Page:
China and emerging powers in deal to increase UN payments
China, Brazil, India and other emerging powers have agreed to major increases in their UN payments as the global body hammered out a new budget deal this week to avoid its own looming fiscal cliff.
The boom countries will pay more as economic crises allow other nations such as Britain, Germany, France and Japan to cut their contributions.
While the sums involved are not huge by global standards - the revised UN budget for 2012-2013 is US$5.4 billion - diplomats say the changes are a snapshot of the world's changing economic fortunes. And the UN system has maintained some of its quirks - Greece, despite its economic slump, is still paying more than India, which aspires to become a permanent member of the UN Security Council.
UN contributions are worked out according to a country's share of global gross national income (GNI). China will pay an extra 61 per cent in UN fees, taking its share of the budget from 3.2 to 5.1 per cent. It will overtake Canada and Italy to become the sixth biggest UN contributor.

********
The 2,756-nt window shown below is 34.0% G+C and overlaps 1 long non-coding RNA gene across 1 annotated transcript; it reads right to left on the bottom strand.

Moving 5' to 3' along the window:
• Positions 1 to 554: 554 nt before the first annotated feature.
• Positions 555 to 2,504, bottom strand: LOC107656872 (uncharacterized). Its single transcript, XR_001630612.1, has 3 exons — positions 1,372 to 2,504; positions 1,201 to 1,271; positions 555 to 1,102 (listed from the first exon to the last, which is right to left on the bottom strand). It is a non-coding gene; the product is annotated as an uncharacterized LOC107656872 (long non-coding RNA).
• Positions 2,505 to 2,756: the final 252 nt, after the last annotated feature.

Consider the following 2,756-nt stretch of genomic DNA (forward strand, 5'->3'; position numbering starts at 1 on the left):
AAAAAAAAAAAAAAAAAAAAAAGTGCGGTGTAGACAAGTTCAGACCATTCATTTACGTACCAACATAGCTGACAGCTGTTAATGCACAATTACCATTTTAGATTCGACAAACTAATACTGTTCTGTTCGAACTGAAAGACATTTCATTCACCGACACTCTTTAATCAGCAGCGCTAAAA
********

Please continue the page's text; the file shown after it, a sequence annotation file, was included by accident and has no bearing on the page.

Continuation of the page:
Brazil has agreed to an 82 per cent rise in payments.
The US remains the major UN financier. Its contributions are pegged at 22 per cent, while it accounts for 24.2 per cent of world GNI. Other major contributors will see payments decrease. Japan, in second place, will see a 13.5 per cent drop to 10.8 per cent. It previously accounted for 12.5 per cent of UN finances.
A complicated series of rebates allows various countries to claim reductions in payments.
China and the other emerging powers still pay less than their share of the world economy. The Europeans and Japan still pay more.
The UN's regular budget does not include its peacekeeping operations, which cost more than US$7.5 billion a year and are paid for with separate assessments.
Under the deal agreed to this week, a pay freeze has been ordered for the estimated 10,000 UN staff in New York.